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In the News with Nano Letters

Nano Letters is a forum for reporting original results on fundamental, applied, and emerging research in all areas of nanoscience and nanotechnology that require rapid dissemination. A chief criterion to fit within the scope of Nano Letters is the convergence of at least two different areas or disciplines.

In the 20 years since the journal began publishing, many of the articles have been deemed instantly worthy of press coverage due to the impact of the reported results. Here, we have curated a list of articles published this year that have been featured and covered by various media outlets.

An Anode-Free Zn–MnO2 Battery
Nano Lett. 2021, 21, 3, 1446–1453
DOI: 10.1021/acs.nanolett.0c04519

In the News: Science Bulletin

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Ultra-absorptive Nanofiber Swabs for Improved Collection and Test Sensitivity of SARS-CoV-2 and other Biological Specimens
Nano Lett. 2021, 21, 3, 1508–1516
DOI: 10.1021/acs.nanolett.0c04956

In the News: The Korea Herald

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In Situ Transforming RNA Nanovaccines from Polyethylenimine Functionalized Graphene Oxide Hydrogel for Durable Cancer Immunotherapy
Nano Lett. 2021, 21, 5, 2224–2231
DOI: 10.1021/acs.nanolett.0c05039

In the News: Healthline

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Magnesium-Based Micromotors as Hydrogen Generators for Precise Rheumatoid Arthritis Therapy
Nano Lett. 2021, 21, 5, 1982–1991
DOI: 10.1021/acs.nanolett.0c04438
In the News: Healthline Innovations

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Printing Porous Carbon Aerogels for Low Temperature Supercapacitors
Nano Lett. 2021, 21, 9, 3731–3737
DOI: 10.1021/acs.nanolett.0c04780

In the News: Physics World

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Swimmers Heal on the Move Following Catastrophic Damage
Nano Lett. 2021, 21, 5, 2240–2247
DOI: 10.1021/acs.nanolett.0c05061

In the News: Engadget

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Efficient and Robust Metallic Nanowire Foams for Deep Submicrometer Particulate Filtration
Nano Lett. 2021, 21, 7, 2968–2974
DOI: 10.1021/acs.nanolett.1c00050

In the News: Science Magazine

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Outdoor Personal Thermal Management with Simultaneous Electricity Generation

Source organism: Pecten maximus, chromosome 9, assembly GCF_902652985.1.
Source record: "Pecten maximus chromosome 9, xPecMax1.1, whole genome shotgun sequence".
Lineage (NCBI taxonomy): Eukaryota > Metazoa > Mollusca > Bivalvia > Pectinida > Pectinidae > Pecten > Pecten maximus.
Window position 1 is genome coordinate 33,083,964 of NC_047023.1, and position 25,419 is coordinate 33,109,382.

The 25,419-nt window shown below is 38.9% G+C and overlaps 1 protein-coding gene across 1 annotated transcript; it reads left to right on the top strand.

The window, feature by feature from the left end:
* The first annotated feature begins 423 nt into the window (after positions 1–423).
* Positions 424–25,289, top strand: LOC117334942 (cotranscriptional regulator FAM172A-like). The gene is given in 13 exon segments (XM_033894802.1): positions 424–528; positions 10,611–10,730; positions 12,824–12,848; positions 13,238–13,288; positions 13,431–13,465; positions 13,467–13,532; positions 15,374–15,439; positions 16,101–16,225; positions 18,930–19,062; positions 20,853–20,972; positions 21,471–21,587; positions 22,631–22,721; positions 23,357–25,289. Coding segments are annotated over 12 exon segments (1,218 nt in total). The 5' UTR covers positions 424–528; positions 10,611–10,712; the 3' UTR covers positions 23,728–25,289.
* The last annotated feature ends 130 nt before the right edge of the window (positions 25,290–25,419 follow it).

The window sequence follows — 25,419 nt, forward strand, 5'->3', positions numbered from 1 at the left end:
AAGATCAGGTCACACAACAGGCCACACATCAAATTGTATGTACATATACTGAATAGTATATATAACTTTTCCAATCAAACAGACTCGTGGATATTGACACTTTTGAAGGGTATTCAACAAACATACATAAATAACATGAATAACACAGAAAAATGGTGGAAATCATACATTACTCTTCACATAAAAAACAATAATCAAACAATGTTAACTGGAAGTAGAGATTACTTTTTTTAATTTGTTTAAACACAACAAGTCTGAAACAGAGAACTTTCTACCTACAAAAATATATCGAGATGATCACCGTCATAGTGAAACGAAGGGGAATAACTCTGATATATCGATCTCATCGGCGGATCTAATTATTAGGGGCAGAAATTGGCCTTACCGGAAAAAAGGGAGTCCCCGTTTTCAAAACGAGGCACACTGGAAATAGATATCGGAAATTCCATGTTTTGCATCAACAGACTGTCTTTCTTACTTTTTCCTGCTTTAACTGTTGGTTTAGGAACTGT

Nano Lett. 2021, 21, 9, 3879–3886
DOI: 10.1021/acs.nanolett.1c00400

In the News: Gizmodo

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Oxygen-Generating Cyanobacteria Powered by Upconversion-Nanoparticles-Converted Near-Infrared Light for Ischemic Stroke Treatment
Nano Lett. 2021, XXXX, XXX, XXX-XXX
DOI: 10.1021/acs.nanolett.1c00719

In the News: Novus Light

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Washable, Sewable, All-Carbon Electrodes and Signal Wires for Electronic Clothing
Nano Lett. 2021, 21, 17, 7093–7099
DOI: 10.1021/acs.nanolett.1c01039

In the News: Daily Mail

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Crumpled MXene Electrodes for Ultrastretchable and High-Area-Capacitance Supercapacitors
Nano Lett. 2021, 21, 18, 7561–7568
DOI: 10.1021/acs.nanolett.1c02071

In the News: New Atlas

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Flexible Lead-Free X-ray Detector from Metal–Organic Frameworks
Nano Lett. 2021, 21, 16, 6983–6989
DOI: 10.1021/acs.nanolett.1c02336

In the News: Physics World

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Magnetic Testis Targeting and Magnetic Hyperthermia for Noninvasive, Controllable Male Contraception via Intravenous Administration
Nano Lett. 2021, 21, 14, 6289–6297
DOI: 10.1021/acs.nanolett.1c02181

In the News: Forbes

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Electrochromic Inorganic Nanostructures with High Chromaticity and Superior Brightness
Nano Lett. 2021, 21, 10, 4343–4350
DOI: 10.1021/acs.nanolett.1c00904

In the News: Optica

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Surveilling and Tracking COVID-19 Patients Using a Portable Quantum Dot Smartphone Device